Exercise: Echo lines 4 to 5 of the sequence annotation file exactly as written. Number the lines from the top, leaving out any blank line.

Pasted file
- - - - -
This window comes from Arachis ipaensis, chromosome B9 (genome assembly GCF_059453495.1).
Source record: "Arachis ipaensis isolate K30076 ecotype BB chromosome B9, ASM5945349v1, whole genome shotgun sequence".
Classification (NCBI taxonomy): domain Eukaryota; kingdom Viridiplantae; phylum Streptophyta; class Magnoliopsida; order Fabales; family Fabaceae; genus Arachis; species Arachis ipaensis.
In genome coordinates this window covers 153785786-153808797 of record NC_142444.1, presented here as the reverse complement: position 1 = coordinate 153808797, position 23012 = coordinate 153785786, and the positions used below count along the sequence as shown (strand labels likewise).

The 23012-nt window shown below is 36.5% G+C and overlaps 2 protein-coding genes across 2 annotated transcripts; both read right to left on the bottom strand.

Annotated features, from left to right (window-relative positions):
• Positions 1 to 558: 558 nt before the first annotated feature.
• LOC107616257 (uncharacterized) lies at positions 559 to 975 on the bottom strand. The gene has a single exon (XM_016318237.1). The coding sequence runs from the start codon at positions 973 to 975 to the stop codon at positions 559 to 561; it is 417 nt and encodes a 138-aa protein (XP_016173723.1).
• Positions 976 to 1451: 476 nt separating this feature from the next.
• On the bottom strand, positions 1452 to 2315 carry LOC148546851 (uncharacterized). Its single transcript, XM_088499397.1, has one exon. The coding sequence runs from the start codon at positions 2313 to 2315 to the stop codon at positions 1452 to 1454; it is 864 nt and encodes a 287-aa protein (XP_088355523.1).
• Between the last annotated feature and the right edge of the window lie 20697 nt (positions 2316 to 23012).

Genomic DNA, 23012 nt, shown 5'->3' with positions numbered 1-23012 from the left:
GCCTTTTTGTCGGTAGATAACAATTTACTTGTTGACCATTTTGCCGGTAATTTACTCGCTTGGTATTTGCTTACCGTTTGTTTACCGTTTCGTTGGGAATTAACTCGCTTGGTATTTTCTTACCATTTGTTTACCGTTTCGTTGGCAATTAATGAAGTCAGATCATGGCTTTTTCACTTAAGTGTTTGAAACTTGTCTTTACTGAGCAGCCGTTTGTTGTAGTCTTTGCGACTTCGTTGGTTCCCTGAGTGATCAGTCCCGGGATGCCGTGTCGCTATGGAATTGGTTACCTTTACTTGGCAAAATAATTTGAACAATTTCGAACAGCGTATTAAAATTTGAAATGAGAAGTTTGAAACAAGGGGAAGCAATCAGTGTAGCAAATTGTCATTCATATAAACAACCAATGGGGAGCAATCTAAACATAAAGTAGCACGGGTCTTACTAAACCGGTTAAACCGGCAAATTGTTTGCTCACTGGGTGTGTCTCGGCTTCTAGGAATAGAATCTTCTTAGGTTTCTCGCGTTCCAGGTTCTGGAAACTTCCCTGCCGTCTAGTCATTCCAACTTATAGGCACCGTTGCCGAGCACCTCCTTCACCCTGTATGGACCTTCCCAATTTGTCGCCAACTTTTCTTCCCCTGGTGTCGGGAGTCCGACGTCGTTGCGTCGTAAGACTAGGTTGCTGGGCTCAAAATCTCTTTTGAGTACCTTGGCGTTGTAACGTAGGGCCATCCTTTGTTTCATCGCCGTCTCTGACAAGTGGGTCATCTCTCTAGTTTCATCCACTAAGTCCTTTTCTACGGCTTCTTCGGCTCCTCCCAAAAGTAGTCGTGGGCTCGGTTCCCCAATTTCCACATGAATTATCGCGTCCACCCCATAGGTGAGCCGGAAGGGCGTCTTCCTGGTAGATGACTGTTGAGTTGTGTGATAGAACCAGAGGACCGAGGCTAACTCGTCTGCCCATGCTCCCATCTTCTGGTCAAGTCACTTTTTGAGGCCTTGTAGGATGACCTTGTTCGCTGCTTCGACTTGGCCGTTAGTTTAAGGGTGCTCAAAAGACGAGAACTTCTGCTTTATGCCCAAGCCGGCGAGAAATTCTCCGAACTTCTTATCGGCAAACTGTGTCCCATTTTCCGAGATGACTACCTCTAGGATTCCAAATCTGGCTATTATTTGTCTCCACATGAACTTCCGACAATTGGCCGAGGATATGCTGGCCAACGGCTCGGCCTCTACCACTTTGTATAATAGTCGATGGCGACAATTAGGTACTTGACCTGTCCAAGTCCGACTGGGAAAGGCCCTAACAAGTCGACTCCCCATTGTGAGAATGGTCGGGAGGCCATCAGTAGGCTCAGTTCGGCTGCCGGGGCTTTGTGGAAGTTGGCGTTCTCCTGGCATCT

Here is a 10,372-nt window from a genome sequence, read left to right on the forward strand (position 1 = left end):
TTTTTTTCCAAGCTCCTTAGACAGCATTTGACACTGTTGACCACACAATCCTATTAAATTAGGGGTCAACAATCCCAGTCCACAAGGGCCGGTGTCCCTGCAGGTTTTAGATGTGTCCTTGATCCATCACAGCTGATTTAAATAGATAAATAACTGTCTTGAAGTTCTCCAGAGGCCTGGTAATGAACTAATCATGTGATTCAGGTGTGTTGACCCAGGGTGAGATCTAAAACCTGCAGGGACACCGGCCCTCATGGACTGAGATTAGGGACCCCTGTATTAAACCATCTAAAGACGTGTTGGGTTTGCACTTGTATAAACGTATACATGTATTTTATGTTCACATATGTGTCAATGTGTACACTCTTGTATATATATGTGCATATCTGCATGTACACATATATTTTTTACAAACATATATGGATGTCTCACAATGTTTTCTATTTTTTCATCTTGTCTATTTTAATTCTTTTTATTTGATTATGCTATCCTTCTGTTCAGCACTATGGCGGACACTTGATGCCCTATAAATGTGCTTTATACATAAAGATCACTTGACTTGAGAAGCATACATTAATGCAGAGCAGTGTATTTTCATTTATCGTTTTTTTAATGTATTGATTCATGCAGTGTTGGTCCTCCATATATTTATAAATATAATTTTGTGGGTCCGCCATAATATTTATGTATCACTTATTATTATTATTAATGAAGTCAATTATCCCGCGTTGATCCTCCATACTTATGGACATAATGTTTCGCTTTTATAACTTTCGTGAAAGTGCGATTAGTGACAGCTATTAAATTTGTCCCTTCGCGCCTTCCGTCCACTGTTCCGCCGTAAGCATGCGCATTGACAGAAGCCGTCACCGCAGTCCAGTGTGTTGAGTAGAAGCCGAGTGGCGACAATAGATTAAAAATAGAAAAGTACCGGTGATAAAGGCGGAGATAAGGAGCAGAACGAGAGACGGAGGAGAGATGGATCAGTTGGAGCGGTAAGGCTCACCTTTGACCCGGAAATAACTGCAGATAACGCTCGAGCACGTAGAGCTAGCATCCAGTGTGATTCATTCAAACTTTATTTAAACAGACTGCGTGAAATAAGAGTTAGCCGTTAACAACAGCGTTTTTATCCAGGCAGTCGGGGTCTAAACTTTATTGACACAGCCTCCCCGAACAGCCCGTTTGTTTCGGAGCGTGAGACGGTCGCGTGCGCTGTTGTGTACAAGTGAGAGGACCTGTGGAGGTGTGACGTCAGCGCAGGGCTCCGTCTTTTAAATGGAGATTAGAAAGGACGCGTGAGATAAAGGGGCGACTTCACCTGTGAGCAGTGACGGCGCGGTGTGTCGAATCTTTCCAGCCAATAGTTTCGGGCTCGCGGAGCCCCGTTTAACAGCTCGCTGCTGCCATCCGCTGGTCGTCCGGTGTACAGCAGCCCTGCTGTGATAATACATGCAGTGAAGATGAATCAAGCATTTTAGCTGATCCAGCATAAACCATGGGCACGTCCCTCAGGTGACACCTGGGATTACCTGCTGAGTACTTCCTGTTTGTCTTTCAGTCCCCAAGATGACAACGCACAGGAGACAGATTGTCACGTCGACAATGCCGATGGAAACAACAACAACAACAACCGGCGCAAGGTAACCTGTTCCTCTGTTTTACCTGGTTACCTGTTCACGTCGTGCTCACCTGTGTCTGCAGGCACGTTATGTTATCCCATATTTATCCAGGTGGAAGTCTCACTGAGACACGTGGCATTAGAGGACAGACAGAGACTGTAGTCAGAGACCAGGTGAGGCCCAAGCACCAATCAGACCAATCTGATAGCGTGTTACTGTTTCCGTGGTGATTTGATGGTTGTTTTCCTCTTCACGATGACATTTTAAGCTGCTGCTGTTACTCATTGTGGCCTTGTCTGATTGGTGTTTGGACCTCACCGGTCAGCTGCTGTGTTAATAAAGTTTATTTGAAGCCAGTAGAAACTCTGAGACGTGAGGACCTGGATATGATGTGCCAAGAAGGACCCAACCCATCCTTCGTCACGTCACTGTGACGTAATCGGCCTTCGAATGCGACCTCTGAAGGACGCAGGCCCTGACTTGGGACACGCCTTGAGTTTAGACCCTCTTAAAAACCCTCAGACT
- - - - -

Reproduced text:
In genome coordinates this window covers 153785786-153808797 of record NC_142444.1, presented here as the reverse complement: position 1 = coordinate 153808797, position 23012 = coordinate 153785786, and the positions used below count along the sequence as shown (strand labels likewise).

The 23012-nt window shown below is 36.5% G+C and overlaps 2 protein-coding genes across 2 annotated transcripts; both read right to left on the bottom strand.